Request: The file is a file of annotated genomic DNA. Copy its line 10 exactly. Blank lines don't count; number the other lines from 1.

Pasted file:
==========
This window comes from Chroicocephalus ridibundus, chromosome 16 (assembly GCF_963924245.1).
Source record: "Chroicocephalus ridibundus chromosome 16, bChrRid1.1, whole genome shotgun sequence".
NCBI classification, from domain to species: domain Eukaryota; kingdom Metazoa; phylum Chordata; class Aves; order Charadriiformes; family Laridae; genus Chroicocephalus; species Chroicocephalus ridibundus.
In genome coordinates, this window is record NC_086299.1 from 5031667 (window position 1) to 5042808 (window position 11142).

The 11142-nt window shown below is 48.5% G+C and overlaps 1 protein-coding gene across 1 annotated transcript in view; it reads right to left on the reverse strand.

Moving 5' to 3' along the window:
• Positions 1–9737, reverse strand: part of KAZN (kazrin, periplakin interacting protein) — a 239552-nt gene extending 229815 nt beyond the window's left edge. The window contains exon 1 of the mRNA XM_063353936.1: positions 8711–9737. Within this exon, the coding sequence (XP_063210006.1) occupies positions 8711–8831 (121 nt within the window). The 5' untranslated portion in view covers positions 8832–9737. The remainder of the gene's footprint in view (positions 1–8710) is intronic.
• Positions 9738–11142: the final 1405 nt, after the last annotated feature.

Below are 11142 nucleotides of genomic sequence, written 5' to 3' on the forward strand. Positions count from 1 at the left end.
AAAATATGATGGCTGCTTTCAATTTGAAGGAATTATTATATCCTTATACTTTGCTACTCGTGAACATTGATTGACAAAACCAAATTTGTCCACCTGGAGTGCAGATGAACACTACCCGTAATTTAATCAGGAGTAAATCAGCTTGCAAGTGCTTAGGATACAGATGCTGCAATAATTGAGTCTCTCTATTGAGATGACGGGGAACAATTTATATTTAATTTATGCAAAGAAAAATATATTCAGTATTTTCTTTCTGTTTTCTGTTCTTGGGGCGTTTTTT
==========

AAAATATGATGGCTGCTTTCAATTTGAAGGAATTATTATATCCTTATACTTTGCTACTCGTGAACATTGATTGACAAAACCAAATTTGTCCACCTGGAGTGCAGATGAACACTACCCGTAATTTAATCAGGAGTAAATCAGCTTGCAAGTGCTTAGGATACAGATGCTGCAATAATTGAGTCTCTCTATTGAGATGACGGGGAACAATTTATATTTAATTTATGCAAAGAAAAATATATTCAGTATTTTCTTTCTGTTTTCTGTTCTTGGGGCGTTTTTT